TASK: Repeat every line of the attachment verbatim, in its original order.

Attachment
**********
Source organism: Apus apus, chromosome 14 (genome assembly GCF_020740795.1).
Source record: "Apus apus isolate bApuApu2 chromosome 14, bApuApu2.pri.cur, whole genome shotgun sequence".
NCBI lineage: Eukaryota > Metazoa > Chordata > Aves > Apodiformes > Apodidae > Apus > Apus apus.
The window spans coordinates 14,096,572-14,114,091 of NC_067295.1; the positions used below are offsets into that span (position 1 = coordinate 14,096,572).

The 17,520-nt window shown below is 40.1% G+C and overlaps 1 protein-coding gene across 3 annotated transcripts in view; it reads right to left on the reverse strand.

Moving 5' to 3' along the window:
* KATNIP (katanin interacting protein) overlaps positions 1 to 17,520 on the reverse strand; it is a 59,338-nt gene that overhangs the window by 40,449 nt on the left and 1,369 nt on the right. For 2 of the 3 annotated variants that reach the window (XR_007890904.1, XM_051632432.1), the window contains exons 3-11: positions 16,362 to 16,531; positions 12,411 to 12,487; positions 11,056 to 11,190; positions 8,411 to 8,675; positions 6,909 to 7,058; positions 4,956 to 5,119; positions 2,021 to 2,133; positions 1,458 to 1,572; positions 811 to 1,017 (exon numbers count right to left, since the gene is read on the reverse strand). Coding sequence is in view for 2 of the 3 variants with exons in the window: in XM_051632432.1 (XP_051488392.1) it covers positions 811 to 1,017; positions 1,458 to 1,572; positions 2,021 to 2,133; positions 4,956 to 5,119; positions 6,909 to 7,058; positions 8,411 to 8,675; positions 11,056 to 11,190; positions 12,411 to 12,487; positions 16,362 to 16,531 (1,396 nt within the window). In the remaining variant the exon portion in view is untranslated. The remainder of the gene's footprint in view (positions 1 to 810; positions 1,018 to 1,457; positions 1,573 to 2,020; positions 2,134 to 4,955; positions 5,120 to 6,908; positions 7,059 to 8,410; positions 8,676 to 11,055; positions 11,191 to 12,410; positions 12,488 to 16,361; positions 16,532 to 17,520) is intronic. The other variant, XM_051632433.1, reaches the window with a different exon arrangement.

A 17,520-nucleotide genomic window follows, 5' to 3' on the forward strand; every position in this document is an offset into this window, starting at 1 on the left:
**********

Source organism: Apus apus, chromosome 14 (genome assembly GCF_020740795.1).
Source record: "Apus apus isolate bApuApu2 chromosome 14, bApuApu2.pri.cur, whole genome shotgun sequence".
NCBI lineage: Eukaryota > Metazoa > Chordata > Aves > Apodiformes > Apodidae > Apus > Apus apus.
The window spans coordinates 14,096,572-14,114,091 of NC_067295.1; the positions used below are offsets into that span (position 1 = coordinate 14,096,572).

The 17,520-nt window shown below is 40.1% G+C and overlaps 1 protein-coding gene across 3 annotated transcripts in view; it reads right to left on the reverse strand.

Moving 5' to 3' along the window:
* KATNIP (katanin interacting protein) overlaps positions 1 to 17,520 on the reverse strand; it is a 59,338-nt gene that overhangs the window by 40,449 nt on the left and 1,369 nt on the right. For 2 of the 3 annotated variants that reach the window (XR_007890904.1, XM_051632432.1), the window contains exons 3-11: positions 16,362 to 16,531; positions 12,411 to 12,487; positions 11,056 to 11,190; positions 8,411 to 8,675; positions 6,909 to 7,058; positions 4,956 to 5,119; positions 2,021 to 2,133; positions 1,458 to 1,572; positions 811 to 1,017 (exon numbers count right to left, since the gene is read on the reverse strand). Coding sequence is in view for 2 of the 3 variants with exons in the window: in XM_051632432.1 (XP_051488392.1) it covers positions 811 to 1,017; positions 1,458 to 1,572; positions 2,021 to 2,133; positions 4,956 to 5,119; positions 6,909 to 7,058; positions 8,411 to 8,675; positions 11,056 to 11,190; positions 12,411 to 12,487; positions 16,362 to 16,531 (1,396 nt within the window). In the remaining variant the exon portion in view is untranslated. The remainder of the gene's footprint in view (positions 1 to 810; positions 1,018 to 1,457; positions 1,573 to 2,020; positions 2,134 to 4,955; positions 5,120 to 6,908; positions 7,059 to 8,410; positions 8,676 to 11,055; positions 11,191 to 12,410; positions 12,488 to 16,361; positions 16,532 to 17,520) is intronic. The other variant, XM_051632433.1, reaches the window with a different exon arrangement.

A 17,520-nucleotide genomic window follows, 5' to 3' on the forward strand; every position in this document is an offset into this window, starting at 1 on the left: